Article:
Tuesday, February 17, 2015


CORE RESPONSE #1: JLO While You Wait

I spent this past Valentine’s Day at the recently opened Del Frisco’s Grille in Pasadena. The wait time was outrageous, leading many couples to pass their wait time in the restaurant’s bar area. As I sat there waiting for a table, the multiple screens (that amplified the bar but were completely hidden from view in the dining area) displayed two different shows; half of the screens showed a hockey game, while the others featured the Jennifer Lopez documentary Dance Again.
Del Frisco’s bar space itself raised an interesting question for me. Generally, bars are spaces in which communal enjoyment of televised events (sports in particular) is considered the norm. In other places, as McCarthy demonstrated in her research on Planet Hollywood, the television is a part of the overall experience. However, how does one classify a space such as this one? This bar, especially on Valentine’s Day, is, in a sense, a waiting room. Does that ultimately make the bar what McCarthy would classify as a “serialized environment” even if the next stop is the consumer’s ultimate destination (McCarthy 197)?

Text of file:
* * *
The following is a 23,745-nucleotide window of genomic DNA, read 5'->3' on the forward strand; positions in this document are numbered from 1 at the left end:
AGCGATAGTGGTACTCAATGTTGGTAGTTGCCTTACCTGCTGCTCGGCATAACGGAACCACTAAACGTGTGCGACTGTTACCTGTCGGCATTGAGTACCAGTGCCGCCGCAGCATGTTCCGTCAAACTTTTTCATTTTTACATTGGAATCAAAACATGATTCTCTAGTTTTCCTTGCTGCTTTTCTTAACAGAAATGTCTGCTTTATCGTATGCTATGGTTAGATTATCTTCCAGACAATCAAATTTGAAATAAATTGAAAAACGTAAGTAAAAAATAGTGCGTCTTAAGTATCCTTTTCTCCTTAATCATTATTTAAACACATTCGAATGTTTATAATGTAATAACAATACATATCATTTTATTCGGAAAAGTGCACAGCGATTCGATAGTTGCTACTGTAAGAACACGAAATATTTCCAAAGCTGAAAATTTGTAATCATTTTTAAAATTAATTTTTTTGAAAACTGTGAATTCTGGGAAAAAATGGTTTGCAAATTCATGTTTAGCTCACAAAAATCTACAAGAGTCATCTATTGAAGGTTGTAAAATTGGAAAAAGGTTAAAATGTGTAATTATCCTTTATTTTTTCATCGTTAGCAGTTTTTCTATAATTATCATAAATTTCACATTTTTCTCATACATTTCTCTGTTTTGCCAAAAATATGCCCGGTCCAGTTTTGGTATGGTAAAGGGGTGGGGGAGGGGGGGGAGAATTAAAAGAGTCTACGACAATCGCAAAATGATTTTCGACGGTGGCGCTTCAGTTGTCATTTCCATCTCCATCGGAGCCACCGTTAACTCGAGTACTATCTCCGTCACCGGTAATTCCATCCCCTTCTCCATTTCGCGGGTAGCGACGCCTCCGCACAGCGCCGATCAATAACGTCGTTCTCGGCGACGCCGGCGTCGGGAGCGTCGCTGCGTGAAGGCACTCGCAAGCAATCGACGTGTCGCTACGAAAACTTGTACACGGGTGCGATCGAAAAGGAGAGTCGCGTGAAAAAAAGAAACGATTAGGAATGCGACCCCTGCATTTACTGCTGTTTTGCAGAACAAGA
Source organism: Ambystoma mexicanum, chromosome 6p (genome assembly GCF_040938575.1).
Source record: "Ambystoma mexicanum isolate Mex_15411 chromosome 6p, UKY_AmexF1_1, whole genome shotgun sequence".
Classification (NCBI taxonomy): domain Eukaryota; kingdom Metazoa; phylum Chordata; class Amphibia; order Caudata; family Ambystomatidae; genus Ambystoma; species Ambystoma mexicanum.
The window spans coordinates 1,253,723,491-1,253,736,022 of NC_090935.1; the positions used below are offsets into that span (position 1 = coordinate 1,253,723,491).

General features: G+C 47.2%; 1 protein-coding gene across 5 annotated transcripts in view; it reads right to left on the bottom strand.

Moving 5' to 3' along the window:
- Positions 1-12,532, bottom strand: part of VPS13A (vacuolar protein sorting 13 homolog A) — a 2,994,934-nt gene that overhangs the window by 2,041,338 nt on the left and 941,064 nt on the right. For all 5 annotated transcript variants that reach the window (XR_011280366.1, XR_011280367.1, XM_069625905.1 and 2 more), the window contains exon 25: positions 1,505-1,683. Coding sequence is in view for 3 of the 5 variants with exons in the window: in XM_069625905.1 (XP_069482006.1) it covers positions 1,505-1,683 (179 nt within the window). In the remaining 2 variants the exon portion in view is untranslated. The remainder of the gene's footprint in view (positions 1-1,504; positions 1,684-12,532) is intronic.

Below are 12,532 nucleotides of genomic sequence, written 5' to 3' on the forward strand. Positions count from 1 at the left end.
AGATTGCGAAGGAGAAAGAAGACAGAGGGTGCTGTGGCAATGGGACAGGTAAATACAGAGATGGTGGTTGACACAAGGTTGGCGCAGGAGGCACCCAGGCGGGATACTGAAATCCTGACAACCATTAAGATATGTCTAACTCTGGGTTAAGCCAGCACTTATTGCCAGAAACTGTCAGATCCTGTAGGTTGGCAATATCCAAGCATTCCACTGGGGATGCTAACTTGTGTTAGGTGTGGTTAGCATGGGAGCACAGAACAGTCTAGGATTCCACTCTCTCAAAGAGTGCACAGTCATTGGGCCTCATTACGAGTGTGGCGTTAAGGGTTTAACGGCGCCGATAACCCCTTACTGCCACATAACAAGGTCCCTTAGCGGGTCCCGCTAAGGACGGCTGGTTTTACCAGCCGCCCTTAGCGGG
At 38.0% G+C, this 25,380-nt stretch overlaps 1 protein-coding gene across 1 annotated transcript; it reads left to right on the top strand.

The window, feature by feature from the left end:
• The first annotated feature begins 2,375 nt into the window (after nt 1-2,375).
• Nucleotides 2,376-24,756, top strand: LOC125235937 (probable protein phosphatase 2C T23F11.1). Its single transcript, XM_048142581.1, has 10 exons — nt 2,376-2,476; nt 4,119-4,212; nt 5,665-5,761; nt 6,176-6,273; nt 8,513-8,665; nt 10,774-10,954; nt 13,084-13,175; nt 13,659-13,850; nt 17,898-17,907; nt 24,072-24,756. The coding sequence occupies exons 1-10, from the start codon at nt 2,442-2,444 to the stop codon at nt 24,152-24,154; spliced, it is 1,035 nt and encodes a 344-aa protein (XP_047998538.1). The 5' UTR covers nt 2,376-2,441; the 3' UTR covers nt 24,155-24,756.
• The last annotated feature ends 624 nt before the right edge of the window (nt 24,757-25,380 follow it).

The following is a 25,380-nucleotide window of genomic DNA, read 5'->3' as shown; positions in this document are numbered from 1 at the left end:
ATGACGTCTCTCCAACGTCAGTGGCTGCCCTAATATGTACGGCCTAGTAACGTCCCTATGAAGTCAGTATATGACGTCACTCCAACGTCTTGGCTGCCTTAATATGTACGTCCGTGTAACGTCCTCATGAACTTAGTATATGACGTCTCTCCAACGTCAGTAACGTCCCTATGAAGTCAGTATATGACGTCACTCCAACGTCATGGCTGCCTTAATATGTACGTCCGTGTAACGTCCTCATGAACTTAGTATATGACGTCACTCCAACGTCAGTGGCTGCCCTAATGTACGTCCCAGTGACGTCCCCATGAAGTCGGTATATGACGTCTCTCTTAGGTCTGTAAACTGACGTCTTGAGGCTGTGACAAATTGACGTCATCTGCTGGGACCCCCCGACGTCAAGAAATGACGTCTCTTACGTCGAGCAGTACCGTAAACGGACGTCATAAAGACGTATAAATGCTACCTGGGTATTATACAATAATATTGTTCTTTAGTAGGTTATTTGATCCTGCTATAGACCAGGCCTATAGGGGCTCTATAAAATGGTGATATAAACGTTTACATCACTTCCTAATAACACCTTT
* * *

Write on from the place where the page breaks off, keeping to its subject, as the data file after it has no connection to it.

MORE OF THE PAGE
On another note, I also found myself fascinated by the juxtaposition of the two shows themselves within the space. The Lopez documentary is not something that one would generally find in a bar, to say the least. Based on the images displayed, it seems to fall more under the lines of a reality show as opposed to a documentary. Interestingly, the show was muted and did not include subtitles, whereas the hockey game was on full aural display. This seems to speak to McCarthy’s idea that television in the waiting room acts as “an environmental distraction that somehow changes the overall affective experience of being there” (McCarthy 197). Clearly, the restaurant attempted to promote the “sports experience” of the bar even though spectators were not expected to stay for the duration of the game. So, then, what was the point of displaying this other show? Perhaps, the space attempted to provide an “effective experience” based on gender. In a different direction, this choice in show may speak to McCarthy’s discussion of passing time. Showing this type of show as a “way of passing time suddenly legitimizes” the show itself. Thus, waiting spaces seem to not only legitimize the act of viewing itself, but also what may be viewed.
Kelsey Moore

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